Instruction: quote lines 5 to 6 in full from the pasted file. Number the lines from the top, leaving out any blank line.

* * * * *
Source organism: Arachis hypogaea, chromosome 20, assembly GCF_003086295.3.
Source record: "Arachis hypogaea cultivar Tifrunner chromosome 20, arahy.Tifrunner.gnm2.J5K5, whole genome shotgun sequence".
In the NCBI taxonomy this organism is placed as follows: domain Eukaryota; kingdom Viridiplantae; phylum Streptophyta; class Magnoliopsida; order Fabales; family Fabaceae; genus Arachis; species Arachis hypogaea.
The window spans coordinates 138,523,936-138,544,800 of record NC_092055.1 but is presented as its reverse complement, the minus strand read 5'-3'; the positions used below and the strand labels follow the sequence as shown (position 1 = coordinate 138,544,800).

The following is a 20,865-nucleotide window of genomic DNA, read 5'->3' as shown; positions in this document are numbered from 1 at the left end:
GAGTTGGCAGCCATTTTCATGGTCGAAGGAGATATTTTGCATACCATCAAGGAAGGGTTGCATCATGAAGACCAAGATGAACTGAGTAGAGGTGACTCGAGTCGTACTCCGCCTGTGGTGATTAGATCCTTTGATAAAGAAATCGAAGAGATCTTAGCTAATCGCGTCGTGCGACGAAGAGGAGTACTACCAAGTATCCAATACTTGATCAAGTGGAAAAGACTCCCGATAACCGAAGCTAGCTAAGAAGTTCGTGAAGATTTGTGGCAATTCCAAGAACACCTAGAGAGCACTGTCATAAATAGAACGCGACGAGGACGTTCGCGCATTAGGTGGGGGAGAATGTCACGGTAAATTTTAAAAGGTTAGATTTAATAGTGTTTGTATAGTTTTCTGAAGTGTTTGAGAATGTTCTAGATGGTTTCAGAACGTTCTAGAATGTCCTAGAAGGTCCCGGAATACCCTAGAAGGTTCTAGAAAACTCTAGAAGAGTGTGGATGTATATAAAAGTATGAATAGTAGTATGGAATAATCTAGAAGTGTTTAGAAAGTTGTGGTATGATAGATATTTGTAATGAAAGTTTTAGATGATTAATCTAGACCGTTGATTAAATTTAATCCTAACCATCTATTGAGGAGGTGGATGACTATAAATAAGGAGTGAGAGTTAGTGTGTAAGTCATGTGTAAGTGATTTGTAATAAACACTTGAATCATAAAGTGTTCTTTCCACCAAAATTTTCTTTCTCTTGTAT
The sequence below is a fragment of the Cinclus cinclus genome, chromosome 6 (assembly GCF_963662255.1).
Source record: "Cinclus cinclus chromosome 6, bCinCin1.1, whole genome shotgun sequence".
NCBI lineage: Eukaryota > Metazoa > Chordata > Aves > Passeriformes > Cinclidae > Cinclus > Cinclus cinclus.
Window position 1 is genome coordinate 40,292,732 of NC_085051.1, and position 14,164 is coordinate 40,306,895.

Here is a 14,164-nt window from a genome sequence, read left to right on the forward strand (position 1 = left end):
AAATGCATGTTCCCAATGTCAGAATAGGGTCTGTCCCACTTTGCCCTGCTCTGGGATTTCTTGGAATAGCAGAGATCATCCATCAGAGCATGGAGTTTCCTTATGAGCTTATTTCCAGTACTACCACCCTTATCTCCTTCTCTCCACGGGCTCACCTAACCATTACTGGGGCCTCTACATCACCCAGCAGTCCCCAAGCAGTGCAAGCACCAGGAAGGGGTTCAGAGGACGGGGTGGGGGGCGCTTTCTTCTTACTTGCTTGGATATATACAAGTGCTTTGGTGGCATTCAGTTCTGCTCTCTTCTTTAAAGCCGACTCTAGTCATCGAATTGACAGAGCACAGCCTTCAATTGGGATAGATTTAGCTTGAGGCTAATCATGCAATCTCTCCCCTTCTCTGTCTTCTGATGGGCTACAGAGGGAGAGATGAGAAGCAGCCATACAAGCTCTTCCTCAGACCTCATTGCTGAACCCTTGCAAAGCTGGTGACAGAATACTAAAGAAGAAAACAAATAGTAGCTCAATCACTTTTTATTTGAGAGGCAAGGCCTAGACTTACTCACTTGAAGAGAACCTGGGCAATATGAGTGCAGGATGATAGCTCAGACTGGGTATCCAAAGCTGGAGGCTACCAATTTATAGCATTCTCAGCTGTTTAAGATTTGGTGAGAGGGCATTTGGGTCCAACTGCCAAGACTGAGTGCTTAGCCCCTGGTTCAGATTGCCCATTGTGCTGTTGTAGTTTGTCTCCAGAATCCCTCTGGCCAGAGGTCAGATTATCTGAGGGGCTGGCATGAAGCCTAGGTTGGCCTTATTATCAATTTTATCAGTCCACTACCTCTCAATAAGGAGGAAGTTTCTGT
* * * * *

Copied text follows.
The following is a 20,865-nucleotide window of genomic DNA, read 5'->3' as shown; positions in this document are numbered from 1 at the left end:
GAGTTGGCAGCCATTTTCATGGTCGAAGGAGATATTTTGCATACCATCAAGGAAGGGTTGCATCATGAAGACCAAGATGAACTGAGTAGAGGTGACTCGAGTCGTACTCCGCCTGTGGTGATTAGATCCTTTGATAAAGAAATCGAAGAGATCTTAGCTAATCGCGTCGTGCGACGAAGAGGAGTACTACCAAGTATCCAATACTTGATCAAGTGGAAAAGACTCCCGATAACCGAAGCTAGCTAAGAAGTTCGTGAAGATTTGTGGCAATTCCAAGAACACCTAGAGAGCACTGTCATAAATAGAACGCGACGAGGACGTTCGCGCATTAGGTGGGGGAGAATGTCACGGTAAATTTTAAAAGGTTAGATTTAATAGTGTTTGTATAGTTTTCTGAAGTGTTTGAGAATGTTCTAGATGGTTTCAGAACGTTCTAGAATGTCCTAGAAGGTCCCGGAATACCCTAGAAGGTTCTAGAAAACTCTAGAAGAGTGTGGATGTATATAAAAGTATGAATAGTAGTATGGAATAATCTAGAAGTGTTTAGAAAGTTGTGGTATGATAGATATTTGTAATGAAAGTTTTAGATGATTAATCTAGACCGTTGATTAAATTTAATCCTAACCATCTATTGAGGAGGTGGATGACTATAAATAAGGAGTGAGAGTTAGTGTGTAAGTCATGTGTAAGTGATTTGTAATAAACACTTGAATCATAAAGTGTTCTTTCCACCAAAATTTTCTTTCTCTTGTAT